Puffy, quilted jackets are on nearly every body during January in Beijing. Dumplings billow steam clouds over sidewalks and the chatter of pedestrians is like background music. The motorbikes have quilted arm covers, like sweaters on the handlebars. It’s a “clear” day which means the sky is cloudless but there is this hazy coat of smog that looms across the sky, making the sun look like a fuzzy orange ball hanging against grey gauze.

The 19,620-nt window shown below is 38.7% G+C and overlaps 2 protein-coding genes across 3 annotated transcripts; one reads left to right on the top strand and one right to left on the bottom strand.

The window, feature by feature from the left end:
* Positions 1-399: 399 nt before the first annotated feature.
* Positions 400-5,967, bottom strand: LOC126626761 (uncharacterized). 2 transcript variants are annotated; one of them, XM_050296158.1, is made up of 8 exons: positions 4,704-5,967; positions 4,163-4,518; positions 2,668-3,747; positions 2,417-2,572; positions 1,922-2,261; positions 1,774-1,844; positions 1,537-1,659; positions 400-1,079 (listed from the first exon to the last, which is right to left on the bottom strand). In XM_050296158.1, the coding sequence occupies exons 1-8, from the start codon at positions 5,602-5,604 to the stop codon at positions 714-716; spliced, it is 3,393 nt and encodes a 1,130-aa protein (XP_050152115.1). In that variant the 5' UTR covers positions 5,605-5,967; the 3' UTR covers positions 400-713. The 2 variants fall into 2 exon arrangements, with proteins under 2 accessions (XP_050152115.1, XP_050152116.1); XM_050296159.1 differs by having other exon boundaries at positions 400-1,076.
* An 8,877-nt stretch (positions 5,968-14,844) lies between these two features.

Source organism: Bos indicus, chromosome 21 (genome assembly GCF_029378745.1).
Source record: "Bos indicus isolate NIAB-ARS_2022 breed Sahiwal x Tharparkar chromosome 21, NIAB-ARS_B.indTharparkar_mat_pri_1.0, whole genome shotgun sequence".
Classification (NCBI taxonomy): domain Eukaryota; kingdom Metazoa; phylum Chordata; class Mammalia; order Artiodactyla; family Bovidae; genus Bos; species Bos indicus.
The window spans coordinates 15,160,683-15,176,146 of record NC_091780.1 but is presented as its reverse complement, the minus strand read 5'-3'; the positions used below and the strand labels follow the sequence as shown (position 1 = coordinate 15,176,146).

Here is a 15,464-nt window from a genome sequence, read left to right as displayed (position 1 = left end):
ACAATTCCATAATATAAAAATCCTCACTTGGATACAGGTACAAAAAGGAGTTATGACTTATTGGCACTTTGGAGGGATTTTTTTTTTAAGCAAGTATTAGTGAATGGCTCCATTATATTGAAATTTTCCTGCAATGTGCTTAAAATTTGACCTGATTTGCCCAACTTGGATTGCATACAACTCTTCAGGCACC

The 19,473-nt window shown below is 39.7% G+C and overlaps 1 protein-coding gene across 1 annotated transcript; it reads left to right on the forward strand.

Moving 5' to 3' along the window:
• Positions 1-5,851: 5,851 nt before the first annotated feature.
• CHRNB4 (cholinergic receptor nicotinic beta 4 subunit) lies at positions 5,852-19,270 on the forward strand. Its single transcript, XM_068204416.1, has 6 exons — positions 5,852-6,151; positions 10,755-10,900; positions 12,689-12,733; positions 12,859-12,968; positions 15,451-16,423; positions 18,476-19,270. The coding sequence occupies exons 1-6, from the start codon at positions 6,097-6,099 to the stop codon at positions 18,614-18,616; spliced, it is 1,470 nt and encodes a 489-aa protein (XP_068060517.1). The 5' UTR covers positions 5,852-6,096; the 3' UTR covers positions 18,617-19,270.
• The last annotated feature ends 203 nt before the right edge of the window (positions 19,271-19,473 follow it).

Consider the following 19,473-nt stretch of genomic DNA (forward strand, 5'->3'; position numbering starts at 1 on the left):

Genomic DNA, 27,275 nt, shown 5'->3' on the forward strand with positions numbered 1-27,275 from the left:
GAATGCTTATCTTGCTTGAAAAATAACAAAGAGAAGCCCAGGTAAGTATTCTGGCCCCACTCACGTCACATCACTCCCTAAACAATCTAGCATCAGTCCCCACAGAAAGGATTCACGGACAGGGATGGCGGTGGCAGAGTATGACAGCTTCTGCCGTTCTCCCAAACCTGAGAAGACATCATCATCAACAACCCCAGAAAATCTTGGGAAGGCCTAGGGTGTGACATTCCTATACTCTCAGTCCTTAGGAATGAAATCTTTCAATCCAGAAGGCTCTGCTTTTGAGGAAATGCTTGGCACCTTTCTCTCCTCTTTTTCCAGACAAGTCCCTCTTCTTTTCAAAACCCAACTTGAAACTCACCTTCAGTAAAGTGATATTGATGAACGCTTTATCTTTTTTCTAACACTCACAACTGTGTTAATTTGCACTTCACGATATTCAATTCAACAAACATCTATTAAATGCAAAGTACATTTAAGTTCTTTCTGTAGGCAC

It’s noticeable how collected and driven most of the people are, places to go, things to do. The traffic is mostly composed of either shiny new cars mostly German, clean and free of dents, or dirty, industrial trucks, mostly Korean. My god, there’s a lot of people. Coming from a tucked-away American city with barely 600,000 people to brag about is hardly a city at all compared to this. The underground rail is one of the most advanced, easy to use and beautiful feats of engineering ever. To be so organized and efficient with so many bodies to accommodate is testimony that this country is so far ahead of the rest of the world which foreigners will never realize until they witness it for themselves.